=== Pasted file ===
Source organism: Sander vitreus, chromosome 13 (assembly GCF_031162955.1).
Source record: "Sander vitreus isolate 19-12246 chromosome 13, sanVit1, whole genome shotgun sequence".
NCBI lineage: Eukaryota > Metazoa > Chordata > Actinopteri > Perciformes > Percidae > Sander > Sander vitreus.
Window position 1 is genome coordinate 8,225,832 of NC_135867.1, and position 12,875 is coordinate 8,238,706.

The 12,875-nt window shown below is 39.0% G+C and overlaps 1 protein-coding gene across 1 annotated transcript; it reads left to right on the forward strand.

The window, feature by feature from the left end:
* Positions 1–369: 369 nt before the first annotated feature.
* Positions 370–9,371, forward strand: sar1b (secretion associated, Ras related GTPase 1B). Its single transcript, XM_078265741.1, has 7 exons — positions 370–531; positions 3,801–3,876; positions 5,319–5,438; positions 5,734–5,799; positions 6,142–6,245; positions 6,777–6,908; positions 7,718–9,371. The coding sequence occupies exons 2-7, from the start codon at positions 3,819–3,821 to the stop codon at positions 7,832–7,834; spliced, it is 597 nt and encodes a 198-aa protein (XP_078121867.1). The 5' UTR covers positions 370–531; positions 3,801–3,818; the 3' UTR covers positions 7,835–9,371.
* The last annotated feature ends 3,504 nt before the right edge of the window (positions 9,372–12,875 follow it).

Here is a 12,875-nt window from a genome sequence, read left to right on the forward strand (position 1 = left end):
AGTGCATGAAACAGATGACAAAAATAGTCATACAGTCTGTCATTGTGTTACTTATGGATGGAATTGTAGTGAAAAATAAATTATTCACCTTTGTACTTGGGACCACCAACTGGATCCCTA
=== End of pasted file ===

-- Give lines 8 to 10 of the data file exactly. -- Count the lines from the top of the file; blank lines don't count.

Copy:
* Positions 370–9,371, forward strand: sar1b (secretion associated, Ras related GTPase 1B). Its single transcript, XM_078265741.1, has 7 exons — positions 370–531; positions 3,801–3,876; positions 5,319–5,438; positions 5,734–5,799; positions 6,142–6,245; positions 6,777–6,908; positions 7,718–9,371. The coding sequence occupies exons 2-7, from the start codon at positions 3,819–3,821 to the stop codon at positions 7,832–7,834; spliced, it is 597 nt and encodes a 198-aa protein (XP_078121867.1). The 5' UTR covers positions 370–531; positions 3,801–3,818; the 3' UTR covers positions 7,835–9,371.
* The last annotated feature ends 3,504 nt before the right edge of the window (positions 9,372–12,875 follow it).

Here is a 12,875-nt window from a genome sequence, read left to right on the forward strand (position 1 = left end):